What Happened Today, June 17th

 
Hackers Decipher Data Encryption Standard
Hackers deciphered computer code written in the Data Encryption Standard, which had been designed to be an impenetrable encryption software. A group of users organized over the Internet cracked the software -- the strongest legally exportable encryption software in the United States -- after five months of work. The United States bans stronger encryption software out of fear that it would be used by terrorists, but companies designing the software say such restrictions are worthless because foreign countries offer much stronger programs.

What Happened This Week

 
Control-Tabulating-Recording Company is Founded.
Financier Charles Flint built trusts by merging several smaller companies to form dominant company in particular fields. He had already formed International Time Recording Company that was the major player in factory time clocks and Computing Scale Company of America for scales. He then bought out Herman Hollerith, the founder of Hollerith Tabulating Machine Company, and merged the three companies into Control-Tabulating-Recording Company, or C-T-R. The new company continued to produce all teh goods the individual companies had specilized in, but eventually focused on the unit record equipment that Hollerith's company had made. In the 1920s, C-T-R would rename itself IBM.
 
Hackers Decipher Data Encryption Standard
Hackers deciphered computer code written in the Data Encryption Standard, which had been designed to be an impenetrable encryption software. A group of users organized over the Internet cracked the software -- the strongest legally exportable encryption software in the United States -- after five months of work. The United States bans stronger encryption software out of fear that it would be used by terrorists, but companies designing the software say such restrictions are worthless because foreign countries offer much stronger programs.
 
High School Senior Wins Computer Science Contest with Traffic Flow Program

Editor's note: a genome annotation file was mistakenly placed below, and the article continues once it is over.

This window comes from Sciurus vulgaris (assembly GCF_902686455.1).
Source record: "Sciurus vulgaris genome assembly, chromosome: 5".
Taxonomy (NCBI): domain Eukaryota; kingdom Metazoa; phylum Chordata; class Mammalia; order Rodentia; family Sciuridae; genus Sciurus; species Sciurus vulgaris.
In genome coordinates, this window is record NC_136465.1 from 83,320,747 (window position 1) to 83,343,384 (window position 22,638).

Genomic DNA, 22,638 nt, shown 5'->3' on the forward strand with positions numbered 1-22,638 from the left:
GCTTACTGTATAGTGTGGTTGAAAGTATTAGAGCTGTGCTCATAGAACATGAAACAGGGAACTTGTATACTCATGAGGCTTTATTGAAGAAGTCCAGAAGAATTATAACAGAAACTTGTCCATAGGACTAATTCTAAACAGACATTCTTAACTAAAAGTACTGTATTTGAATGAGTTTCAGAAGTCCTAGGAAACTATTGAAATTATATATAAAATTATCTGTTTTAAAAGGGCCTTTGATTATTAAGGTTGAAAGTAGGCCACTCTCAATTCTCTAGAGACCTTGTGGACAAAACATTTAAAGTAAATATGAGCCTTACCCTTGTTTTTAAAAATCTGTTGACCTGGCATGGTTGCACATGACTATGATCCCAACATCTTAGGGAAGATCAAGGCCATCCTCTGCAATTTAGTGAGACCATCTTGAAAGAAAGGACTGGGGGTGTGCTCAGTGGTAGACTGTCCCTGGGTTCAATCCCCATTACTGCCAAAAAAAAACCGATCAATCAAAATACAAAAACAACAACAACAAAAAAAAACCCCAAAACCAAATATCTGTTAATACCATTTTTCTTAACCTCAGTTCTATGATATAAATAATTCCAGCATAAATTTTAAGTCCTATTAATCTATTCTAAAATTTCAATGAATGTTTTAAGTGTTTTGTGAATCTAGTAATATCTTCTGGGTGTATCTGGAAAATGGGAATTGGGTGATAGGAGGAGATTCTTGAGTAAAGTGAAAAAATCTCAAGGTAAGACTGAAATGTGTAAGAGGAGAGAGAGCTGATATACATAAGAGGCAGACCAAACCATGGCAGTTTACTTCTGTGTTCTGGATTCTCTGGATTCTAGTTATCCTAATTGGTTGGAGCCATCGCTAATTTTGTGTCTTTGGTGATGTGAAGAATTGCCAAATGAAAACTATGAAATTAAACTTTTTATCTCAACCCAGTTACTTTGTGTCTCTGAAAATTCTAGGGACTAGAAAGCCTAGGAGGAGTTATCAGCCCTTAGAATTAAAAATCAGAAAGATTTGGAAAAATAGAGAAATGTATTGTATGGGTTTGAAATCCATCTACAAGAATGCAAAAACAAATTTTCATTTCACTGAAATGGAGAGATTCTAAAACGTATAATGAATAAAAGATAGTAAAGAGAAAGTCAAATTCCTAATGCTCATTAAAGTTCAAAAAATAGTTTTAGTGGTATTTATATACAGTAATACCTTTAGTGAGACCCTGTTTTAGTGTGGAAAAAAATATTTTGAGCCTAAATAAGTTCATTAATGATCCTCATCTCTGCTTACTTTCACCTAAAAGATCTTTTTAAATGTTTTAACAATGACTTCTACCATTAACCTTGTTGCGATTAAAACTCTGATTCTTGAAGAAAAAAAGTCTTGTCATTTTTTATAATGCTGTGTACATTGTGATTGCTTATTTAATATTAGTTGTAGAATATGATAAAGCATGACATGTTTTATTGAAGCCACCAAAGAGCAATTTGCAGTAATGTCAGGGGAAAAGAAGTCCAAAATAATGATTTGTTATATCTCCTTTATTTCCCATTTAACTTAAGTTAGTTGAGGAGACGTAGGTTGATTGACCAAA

The Los Angeles Times reported on high school senior Kevin Chang, who won an area computer science contest with a program to improve traffic flow by automatically controlling acceleration and braking. Chang's program utilized an infrared sensor that monitored the distance between a car and other objects and told the car whether to speed up or slow down.
 
Blaise Pascal is Born.
Mathematician Blaise Pascal was born in France. Before he died at age 39, Pascal produced several important theorems and treatises on geometry, physics, theology, and other subjects. His most significant contribution to computing came with the invention of the Pascaline, a digital calculator that he designed to help his father in his tax-collecting work.
 
NBS Dedicates SEAC Machine
The National Bureau of Standards dedicated the SEAC (Standards Eastern Automatic Computer) in Washington as a laboratory for testing components and systems for setting computer standards. The SEAC was the first computer to use all-diode logic, a technology more reliable than vacuum tubes, and was the first stored-program computer completed in the United States. Magnetic tape in the external storage units stored programming information, coded subroutines, numerical data, and output.
 
IBM Retires Last "STRETCH" Supercomputer
IBM retired its last "STRETCH" mainframe, part of the 7000 series that represented the company's first transistorized computers. At the top of the line of computers -- all of which emerged significantly faster and more dependable than vacuum tube machines -- sat the 7030, or STRETCH. Seven of the computers, which featured a 64-bit word architecture and other innovations, were sold to national laboratories and other scientific users. L. R. Johnson first used the term "architecture" in describing the STRETCH.
 
Konrad Zuse Born
Konrad Zuse was born in Germany. An early computer pioneer, Zuse in the 1940s began work on Plankalkul (plan Calculus), the first algorithmic programming language. Seven years earlier, Zuse developed and built the world's first binary digital computing device, the Z1. He completed the first fully functional program-controlled (by a punched paper tape) electromechanical digital computer, the Z3, in 1941. Only the Z4 -- the most sophisticated of his creations -- survived World War II.